Two recent decisions have looked at whether a referral to adjudication was the same, or substantially the same, as an earlier referral. In both cases, the judge looked in detail at the nature of the dispute and the claims being made in the earlier adjudications. In Benfield, the first adjudication related to whether practical completion had taken place by a certain date. The second adjudication concluded that the defendant employer was entitled to liquidated damages for late completion because no extension of time was due to the claimant. The third adjudication primarily dealt with whether or not partial possession had taken place. This necessitated the adjudicator looking at when practical completion took place and whether the employer was entitled to liquidated damages. The Judge concluded that, as a matter of fact, the dispute in the third adjudication was the same, or substantially the same, as the first and second adjudications. In Paddison, the issue was whether the adjudicator had made an earlier decision on entitlement to loss and expense. The judge decided that the adjudicator had looked at this issue previously and the contractor was seeking to make good the shortcomings in its earlier claim.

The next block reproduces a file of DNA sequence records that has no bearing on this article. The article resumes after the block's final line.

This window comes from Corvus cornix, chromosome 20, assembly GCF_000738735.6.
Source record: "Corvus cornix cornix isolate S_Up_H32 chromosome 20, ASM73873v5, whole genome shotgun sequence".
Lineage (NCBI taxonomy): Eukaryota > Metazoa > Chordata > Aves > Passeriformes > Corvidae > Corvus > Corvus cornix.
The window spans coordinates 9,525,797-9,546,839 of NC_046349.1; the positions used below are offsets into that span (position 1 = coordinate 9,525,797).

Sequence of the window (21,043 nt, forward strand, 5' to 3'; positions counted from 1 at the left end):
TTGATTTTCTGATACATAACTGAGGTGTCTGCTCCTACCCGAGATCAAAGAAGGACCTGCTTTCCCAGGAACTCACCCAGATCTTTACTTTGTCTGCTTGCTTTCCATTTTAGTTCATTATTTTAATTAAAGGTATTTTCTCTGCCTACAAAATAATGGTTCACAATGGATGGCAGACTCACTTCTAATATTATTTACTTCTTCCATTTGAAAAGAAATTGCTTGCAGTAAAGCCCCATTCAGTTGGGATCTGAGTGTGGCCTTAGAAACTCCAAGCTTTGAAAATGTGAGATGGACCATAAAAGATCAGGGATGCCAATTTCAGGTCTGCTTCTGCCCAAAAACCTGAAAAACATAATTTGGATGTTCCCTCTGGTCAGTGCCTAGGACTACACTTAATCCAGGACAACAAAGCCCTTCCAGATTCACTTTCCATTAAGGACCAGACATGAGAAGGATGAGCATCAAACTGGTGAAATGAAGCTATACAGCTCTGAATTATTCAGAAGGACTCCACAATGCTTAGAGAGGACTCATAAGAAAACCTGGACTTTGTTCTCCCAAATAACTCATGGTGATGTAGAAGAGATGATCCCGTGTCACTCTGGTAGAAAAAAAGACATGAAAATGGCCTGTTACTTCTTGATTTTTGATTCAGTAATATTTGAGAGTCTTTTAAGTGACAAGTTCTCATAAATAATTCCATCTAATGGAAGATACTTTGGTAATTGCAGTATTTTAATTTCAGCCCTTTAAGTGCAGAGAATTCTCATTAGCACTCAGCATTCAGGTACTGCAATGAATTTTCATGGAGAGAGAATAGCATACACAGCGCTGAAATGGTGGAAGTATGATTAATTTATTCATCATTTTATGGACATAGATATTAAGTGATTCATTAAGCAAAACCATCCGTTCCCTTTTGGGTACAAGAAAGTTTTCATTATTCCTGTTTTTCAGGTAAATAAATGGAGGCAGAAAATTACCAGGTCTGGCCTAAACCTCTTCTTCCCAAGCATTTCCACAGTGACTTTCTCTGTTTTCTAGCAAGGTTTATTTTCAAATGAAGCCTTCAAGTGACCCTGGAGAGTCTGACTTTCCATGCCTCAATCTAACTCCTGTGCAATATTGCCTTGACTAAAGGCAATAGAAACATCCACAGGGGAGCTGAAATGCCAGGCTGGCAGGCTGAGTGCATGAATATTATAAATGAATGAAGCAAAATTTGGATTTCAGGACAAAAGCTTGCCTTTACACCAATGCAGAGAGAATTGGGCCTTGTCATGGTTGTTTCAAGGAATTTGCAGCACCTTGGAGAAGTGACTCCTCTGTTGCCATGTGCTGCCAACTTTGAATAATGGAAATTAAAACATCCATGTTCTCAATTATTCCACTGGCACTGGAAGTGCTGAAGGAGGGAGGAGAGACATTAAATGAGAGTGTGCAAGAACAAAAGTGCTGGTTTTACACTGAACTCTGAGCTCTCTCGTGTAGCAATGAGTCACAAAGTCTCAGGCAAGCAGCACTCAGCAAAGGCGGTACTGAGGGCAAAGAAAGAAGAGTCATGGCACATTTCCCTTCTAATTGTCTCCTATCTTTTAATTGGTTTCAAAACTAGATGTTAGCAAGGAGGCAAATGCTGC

Things to consider  

In deciding whether a referral is the same as a previous one you must look at the material facts, the detailed issues and the underlying dispute for each adjudication. If the underlying dispute is the same, the court will refuse to permit subsequent adjudications. You cannot make up for deficiencies in the manner in which earlier adjudications were conducted, or escape from an earlier decision which you do not agree with, by issuing another adjudication.

Benfield Construction Limited v Trudson (Hatton) Limited [2008] EWHC 2333 (TCC)  

Birmingham City Council v Paddison Construction Limited [2008] EWHC 2254 (TCC)